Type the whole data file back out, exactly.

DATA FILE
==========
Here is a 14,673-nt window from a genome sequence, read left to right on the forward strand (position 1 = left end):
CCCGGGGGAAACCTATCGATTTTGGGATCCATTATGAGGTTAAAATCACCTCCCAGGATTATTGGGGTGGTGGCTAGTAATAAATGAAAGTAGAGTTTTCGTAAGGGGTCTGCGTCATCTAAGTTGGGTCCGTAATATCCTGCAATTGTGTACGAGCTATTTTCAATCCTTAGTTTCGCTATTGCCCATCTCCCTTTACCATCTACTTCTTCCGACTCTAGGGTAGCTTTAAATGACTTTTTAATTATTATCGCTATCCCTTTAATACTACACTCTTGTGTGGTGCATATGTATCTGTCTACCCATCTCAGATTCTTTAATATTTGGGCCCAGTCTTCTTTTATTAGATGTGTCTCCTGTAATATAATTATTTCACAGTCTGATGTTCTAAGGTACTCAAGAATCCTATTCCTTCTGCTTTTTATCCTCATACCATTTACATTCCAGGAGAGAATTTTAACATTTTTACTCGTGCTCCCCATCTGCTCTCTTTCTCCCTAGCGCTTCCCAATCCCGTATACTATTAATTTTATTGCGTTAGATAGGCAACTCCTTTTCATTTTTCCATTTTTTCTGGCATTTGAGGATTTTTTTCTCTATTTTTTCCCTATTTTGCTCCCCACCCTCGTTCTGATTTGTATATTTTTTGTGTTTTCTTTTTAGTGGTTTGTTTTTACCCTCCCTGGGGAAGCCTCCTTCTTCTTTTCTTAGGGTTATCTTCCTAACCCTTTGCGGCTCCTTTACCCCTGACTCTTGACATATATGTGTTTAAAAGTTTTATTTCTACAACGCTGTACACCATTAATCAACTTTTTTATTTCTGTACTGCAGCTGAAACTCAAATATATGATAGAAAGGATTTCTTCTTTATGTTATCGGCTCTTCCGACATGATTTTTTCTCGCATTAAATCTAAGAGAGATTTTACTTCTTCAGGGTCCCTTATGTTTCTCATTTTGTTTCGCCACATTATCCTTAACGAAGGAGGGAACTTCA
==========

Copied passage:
Here is a 14,673-nt window from a genome sequence, read left to right on the forward strand (position 1 = left end):
CCCGGGGGAAACCTATCGATTTTGGGATCCATTATGAGGTTAAAATCACCTCCCAGGATTATTGGGGTGGTGGCTAGTAATAAATGAAAGTAGAGTTTTCGTAAGGGGTCTGCGTCATCTAAGTTGGGTCCGTAATATCCTGCAATTGTGTACGAGCTATTTTCAATCCTTAGTTTCGCTATTGCCCATCTCCCTTTACCATCTACTTCTTCCGACTCTAGGGTAGCTTTAAATGACTTTTTAATTATTATCGCTATCCCTTTAATACTACACTCTTGTGTGGTGCATATGTATCTGTCTACCCATCTCAGATTCTTTAATATTTGGGCCCAGTCTTCTTTTATTAGATGTGTCTCCTGTAATATAATTATTTCACAGTCTGATGTTCTAAGGTACTCAAGAATCCTATTCCTTCTGCTTTTTATCCTCATACCATTTACATTCCAGGAGAGAATTTTAACATTTTTACTCGTGCTCCCCATCTGCTCTCTTTCTCCCTAGCGCTTCCCAATCCCGTATACTATTAATTTTATTGCGTTAGATAGGCAACTCCTTTTCATTTTTCCATTTTTTCTGGCATTTGAGGATTTTTTTCTCTATTTTTTCCCTATTTTGCTCCCCACCCTCGTTCTGATTTGTATATTTTTTGTGTTTTCTTTTTAGTGGTTTGTTTTTACCCTCCCTGGGGAAGCCTCCTTCTTCTTTTCTTAGGGTTATCTTCCTAACCCTTTGCGGCTCCTTTACCCCTGACTCTTGACATATATGTGTTTAAAAGTTTTATTTCTACAACGCTGTACACCATTAATCAACTTTTTTATTTCTGTACTGCAGCTGAAACTCAAATATATGATAGAAAGGATTTCTTCTTTATGTTATCGGCTCTTCCGACATGATTTTTTCTCGCATTAAATCTAAGAGAGATTTTACTTCTTCAGGGTCCCTTATGTTTCTCATTTTGTTTCGCCACATTATCCTTAACGAAGGAGGGAACTTCA